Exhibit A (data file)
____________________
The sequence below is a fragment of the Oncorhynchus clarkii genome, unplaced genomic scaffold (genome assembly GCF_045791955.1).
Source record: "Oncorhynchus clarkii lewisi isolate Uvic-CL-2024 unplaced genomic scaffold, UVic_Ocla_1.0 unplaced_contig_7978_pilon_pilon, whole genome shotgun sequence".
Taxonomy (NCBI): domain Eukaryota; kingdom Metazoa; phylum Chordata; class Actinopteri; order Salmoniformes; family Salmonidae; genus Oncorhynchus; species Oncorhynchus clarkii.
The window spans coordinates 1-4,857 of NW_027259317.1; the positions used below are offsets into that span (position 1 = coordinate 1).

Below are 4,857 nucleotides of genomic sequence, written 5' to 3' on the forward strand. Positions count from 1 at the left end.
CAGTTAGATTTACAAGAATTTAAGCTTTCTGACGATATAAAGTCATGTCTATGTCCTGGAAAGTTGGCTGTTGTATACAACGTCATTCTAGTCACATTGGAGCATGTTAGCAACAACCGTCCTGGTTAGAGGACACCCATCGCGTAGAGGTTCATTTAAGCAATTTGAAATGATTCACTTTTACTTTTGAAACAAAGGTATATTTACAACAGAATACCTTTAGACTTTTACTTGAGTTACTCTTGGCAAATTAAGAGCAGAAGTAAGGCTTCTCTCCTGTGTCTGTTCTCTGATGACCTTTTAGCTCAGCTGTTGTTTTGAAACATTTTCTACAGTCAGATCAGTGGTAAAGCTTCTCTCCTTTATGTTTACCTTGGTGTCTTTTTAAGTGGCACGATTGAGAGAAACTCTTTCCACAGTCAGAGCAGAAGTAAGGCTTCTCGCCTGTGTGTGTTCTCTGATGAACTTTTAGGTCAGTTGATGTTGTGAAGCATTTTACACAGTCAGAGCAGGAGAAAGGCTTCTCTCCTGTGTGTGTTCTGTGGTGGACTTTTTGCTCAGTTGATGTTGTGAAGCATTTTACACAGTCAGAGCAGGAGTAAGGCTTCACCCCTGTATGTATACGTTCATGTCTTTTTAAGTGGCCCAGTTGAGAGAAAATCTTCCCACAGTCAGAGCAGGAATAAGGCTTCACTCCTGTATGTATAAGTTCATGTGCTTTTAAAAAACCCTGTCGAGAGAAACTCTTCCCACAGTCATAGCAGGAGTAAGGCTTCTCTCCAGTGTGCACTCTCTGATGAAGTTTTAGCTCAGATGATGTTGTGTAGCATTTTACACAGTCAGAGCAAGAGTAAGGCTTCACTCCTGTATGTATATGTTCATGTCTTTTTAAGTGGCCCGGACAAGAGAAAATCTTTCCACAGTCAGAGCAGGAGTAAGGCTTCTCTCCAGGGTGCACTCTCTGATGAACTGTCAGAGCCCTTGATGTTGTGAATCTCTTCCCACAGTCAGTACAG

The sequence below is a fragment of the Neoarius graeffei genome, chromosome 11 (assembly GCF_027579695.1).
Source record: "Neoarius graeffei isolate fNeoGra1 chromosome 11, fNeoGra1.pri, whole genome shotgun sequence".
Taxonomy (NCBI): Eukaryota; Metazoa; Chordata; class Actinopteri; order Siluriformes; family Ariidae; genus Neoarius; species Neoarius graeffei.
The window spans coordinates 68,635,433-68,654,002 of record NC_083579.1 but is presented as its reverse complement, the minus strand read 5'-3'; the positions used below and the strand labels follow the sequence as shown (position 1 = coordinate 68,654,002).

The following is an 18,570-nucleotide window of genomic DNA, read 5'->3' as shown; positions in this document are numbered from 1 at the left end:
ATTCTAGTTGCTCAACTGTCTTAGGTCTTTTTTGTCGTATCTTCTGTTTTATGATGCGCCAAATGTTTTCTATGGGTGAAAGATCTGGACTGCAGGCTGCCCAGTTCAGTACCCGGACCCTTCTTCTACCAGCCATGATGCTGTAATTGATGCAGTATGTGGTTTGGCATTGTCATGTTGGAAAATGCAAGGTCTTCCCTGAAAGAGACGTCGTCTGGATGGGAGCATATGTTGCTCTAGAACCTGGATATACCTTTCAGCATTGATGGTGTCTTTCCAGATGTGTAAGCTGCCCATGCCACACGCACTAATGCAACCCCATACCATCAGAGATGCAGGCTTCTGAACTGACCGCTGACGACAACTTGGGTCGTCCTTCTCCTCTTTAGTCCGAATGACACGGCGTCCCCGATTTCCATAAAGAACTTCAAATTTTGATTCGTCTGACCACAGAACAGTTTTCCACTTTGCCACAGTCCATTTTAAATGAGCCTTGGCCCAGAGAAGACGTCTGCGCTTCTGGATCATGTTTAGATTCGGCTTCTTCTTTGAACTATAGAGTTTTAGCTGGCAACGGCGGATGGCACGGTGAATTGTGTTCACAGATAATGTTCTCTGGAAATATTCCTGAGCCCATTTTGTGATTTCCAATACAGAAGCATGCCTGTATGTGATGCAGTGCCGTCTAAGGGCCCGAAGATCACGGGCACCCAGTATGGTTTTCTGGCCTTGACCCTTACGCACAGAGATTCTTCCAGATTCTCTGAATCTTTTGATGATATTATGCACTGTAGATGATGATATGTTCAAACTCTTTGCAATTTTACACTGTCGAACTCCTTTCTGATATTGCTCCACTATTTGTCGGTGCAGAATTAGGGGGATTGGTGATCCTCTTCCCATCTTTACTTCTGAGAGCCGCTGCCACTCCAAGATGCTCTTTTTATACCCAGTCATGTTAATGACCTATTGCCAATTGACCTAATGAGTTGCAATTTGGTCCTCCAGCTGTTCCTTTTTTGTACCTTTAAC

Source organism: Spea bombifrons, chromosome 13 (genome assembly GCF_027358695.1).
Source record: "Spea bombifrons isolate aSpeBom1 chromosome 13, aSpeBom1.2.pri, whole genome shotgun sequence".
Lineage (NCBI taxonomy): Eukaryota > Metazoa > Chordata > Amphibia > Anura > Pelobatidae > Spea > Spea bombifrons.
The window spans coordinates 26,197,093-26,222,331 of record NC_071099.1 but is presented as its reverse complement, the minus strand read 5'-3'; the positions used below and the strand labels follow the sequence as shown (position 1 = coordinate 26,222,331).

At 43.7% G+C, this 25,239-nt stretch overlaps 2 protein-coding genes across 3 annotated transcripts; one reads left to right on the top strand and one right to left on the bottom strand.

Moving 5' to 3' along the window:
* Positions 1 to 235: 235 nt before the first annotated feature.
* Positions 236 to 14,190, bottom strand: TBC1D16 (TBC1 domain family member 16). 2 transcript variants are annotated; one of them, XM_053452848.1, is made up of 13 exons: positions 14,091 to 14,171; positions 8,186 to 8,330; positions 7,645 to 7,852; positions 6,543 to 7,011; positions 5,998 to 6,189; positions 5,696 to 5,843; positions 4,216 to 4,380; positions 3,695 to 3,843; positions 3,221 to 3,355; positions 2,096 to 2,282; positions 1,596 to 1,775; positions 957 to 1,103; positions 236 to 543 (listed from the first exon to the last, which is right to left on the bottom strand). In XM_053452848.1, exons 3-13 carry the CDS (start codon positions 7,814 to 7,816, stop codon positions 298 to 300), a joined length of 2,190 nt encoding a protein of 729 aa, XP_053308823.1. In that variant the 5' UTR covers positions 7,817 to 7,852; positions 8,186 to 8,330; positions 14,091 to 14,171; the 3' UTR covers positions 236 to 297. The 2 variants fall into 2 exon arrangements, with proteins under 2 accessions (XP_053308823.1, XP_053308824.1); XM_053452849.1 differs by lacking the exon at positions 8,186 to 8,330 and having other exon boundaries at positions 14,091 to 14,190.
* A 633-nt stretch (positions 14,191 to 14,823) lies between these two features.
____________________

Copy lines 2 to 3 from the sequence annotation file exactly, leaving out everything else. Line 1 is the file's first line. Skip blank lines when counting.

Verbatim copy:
Source record: "Oncorhynchus clarkii lewisi isolate Uvic-CL-2024 unplaced genomic scaffold, UVic_Ocla_1.0 unplaced_contig_7978_pilon_pilon, whole genome shotgun sequence".
Taxonomy (NCBI): domain Eukaryota; kingdom Metazoa; phylum Chordata; class Actinopteri; order Salmoniformes; family Salmonidae; genus Oncorhynchus; species Oncorhynchus clarkii.